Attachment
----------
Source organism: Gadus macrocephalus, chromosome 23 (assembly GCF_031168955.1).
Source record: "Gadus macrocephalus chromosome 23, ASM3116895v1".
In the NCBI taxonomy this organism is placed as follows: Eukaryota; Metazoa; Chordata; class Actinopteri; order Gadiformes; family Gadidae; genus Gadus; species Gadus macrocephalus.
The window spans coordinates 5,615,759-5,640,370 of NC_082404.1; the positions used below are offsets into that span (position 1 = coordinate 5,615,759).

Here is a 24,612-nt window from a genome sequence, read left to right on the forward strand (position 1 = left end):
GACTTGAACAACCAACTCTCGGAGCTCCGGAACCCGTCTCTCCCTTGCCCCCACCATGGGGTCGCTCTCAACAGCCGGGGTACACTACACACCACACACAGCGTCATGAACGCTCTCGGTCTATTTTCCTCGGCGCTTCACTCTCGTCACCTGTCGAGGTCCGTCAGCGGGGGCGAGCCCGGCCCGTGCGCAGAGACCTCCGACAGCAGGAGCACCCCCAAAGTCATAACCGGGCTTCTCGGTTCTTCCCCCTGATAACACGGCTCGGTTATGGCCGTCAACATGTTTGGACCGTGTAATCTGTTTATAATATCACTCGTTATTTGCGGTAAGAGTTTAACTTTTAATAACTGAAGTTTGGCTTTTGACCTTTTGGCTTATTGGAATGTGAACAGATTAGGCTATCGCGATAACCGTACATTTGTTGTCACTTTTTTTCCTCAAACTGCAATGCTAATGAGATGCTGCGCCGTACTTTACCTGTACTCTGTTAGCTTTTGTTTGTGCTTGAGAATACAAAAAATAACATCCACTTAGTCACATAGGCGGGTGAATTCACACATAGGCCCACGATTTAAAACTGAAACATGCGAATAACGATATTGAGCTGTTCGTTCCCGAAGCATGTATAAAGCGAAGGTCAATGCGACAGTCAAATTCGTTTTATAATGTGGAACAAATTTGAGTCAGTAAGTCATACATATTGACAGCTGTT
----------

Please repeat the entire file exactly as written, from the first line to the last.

Source organism: Gadus macrocephalus, chromosome 23 (assembly GCF_031168955.1).
Source record: "Gadus macrocephalus chromosome 23, ASM3116895v1".
In the NCBI taxonomy this organism is placed as follows: Eukaryota; Metazoa; Chordata; class Actinopteri; order Gadiformes; family Gadidae; genus Gadus; species Gadus macrocephalus.
The window spans coordinates 5,615,759-5,640,370 of NC_082404.1; the positions used below are offsets into that span (position 1 = coordinate 5,615,759).

Here is a 24,612-nt window from a genome sequence, read left to right on the forward strand (position 1 = left end):
GACTTGAACAACCAACTCTCGGAGCTCCGGAACCCGTCTCTCCCTTGCCCCCACCATGGGGTCGCTCTCAACAGCCGGGGTACACTACACACCACACACAGCGTCATGAACGCTCTCGGTCTATTTTCCTCGGCGCTTCACTCTCGTCACCTGTCGAGGTCCGTCAGCGGGGGCGAGCCCGGCCCGTGCGCAGAGACCTCCGACAGCAGGAGCACCCCCAAAGTCATAACCGGGCTTCTCGGTTCTTCCCCCTGATAACACGGCTCGGTTATGGCCGTCAACATGTTTGGACCGTGTAATCTGTTTATAATATCACTCGTTATTTGCGGTAAGAGTTTAACTTTTAATAACTGAAGTTTGGCTTTTGACCTTTTGGCTTATTGGAATGTGAACAGATTAGGCTATCGCGATAACCGTACATTTGTTGTCACTTTTTTTCCTCAAACTGCAATGCTAATGAGATGCTGCGCCGTACTTTACCTGTACTCTGTTAGCTTTTGTTTGTGCTTGAGAATACAAAAAATAACATCCACTTAGTCACATAGGCGGGTGAATTCACACATAGGCCCACGATTTAAAACTGAAACATGCGAATAACGATATTGAGCTGTTCGTTCCCGAAGCATGTATAAAGCGAAGGTCAATGCGACAGTCAAATTCGTTTTATAATGTGGAACAAATTTGAGTCAGTAAGTCATACATATTGACAGCTGTT